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Project-based learning in a geology classroom | Posted in Evaluation and Assessment

Hi Anna --

The February issue of NSTA's Science Scope has the theme of project-based learning. Although this is a middle school journal, I suspect that the activities could be ramped up a bit for high school. There are good articles on co-designing projects with students and managing group work.

Mary B.


Mary Bigelow

classroom management during experiments | Posted in Early Childhood

Hi Selena! I am currently a student teacher in a math and science classroom, and I get the chance to watch my mentor teacher enforce the most effective classroom management skills I have ever seen. She uses positive reinforcement constantly. The school I am at has a reward system where they give "merits" and "demerits" for behavior. These are backed up by a system where if students accumulate a certain amount of merits, they can choose to spend them in the classroom "store" or save them for a special privilege. My mentor says things out loud to the class like "I appreciate how ___ is following my instructions, I am going to give them a merit." or "These students are showing patience as they wait for the next activity quietly, I will give them a merit." Sometimes it is while some students are off tasks, so they will redirect their actions so that they can also receive merits. If it doesn't help, she will give demerits after fair warning. Another really great technique is giving access to science experiment materials after modeling and giving explicit instructions on what they are expected to do with them. First, tell them what to do, then tell them the voice level you expect them to be at. Showing appreciation for those that followed instructions constantly. I hope this helps! Good luck!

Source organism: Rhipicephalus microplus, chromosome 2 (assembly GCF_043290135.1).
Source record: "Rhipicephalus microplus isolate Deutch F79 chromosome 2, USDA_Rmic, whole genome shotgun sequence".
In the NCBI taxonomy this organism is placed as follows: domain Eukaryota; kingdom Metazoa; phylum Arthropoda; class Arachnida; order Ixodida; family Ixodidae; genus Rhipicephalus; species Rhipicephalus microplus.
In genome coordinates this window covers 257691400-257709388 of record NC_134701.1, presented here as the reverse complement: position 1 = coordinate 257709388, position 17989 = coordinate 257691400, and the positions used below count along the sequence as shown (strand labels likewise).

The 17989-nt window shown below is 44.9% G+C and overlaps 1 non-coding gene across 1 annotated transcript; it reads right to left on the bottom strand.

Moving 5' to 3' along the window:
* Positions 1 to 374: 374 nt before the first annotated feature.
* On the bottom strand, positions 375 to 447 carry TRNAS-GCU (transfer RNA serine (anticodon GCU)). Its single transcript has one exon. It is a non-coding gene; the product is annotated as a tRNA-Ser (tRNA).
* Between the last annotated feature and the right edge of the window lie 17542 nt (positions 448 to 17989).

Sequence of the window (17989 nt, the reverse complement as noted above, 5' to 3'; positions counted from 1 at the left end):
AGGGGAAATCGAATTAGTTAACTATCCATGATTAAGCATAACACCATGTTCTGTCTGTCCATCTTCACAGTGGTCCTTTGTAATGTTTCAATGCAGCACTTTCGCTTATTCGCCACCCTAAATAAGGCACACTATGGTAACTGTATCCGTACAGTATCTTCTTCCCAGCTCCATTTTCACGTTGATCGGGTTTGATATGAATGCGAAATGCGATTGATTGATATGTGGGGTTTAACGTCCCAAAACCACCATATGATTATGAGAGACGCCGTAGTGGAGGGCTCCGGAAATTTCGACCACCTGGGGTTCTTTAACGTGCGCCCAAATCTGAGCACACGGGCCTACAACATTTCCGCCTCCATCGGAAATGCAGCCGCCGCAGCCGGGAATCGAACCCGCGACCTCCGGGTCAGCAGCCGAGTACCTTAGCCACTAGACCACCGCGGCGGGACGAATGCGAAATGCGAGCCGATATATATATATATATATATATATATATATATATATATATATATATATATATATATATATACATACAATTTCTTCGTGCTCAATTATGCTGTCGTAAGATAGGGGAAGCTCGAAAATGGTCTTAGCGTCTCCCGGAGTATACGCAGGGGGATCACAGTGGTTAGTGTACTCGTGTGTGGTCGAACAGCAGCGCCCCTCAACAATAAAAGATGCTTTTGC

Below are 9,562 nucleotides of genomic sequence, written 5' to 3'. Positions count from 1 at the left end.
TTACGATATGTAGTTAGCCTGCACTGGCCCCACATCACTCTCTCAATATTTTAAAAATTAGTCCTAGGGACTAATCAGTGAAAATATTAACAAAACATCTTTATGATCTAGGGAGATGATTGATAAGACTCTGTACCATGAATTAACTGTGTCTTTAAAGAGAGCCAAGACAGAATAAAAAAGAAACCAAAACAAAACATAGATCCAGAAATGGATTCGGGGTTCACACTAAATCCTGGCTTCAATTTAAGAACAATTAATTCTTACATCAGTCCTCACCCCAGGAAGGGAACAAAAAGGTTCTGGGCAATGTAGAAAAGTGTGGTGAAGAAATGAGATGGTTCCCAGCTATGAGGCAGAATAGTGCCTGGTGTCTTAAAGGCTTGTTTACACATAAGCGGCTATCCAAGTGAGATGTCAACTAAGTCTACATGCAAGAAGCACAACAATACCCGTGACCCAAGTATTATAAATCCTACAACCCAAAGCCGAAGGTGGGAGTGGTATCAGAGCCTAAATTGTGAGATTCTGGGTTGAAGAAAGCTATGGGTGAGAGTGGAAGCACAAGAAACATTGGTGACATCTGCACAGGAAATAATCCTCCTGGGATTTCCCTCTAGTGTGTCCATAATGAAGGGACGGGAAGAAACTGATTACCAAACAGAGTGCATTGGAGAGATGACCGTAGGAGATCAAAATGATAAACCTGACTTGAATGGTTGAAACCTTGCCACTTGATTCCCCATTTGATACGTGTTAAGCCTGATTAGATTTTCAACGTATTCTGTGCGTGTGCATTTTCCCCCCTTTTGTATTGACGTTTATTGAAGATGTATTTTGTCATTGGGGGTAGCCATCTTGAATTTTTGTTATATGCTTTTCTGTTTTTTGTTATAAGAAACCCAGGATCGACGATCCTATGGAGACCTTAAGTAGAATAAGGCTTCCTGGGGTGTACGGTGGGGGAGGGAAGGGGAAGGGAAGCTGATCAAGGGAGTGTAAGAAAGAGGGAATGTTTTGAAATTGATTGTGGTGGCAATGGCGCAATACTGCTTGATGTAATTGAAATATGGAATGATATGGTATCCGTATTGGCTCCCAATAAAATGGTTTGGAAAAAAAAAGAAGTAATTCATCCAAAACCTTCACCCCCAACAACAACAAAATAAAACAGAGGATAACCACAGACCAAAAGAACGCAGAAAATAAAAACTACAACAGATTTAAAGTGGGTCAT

Bianca Balderas

Chem for those who do not like it | Posted in Chemistry

Hi! I think you have hit the reason for NGSS right on the head! The phenomenon approach to learning is what drives those students in the classroom. When teachers engage their students with phenomena they have a true curiosity or interest in the interest levels in the classroom drive up. Students are shifting from this rote memorization or even just learning content in isolation; to having a role and a mission of trying to figure something out. Chemistry is especially daunting in isolation. When you give students a task, then build a story around that task where now they need to know this information to complete the task. They will be more engaged. The hardest part is choosing a phenomenon that fits your students. You should figure out what are they interested in. What are things that would hook them? Once you get to know your students more you will know the types of phenomenon’s that will drive them.


Jessica Holman

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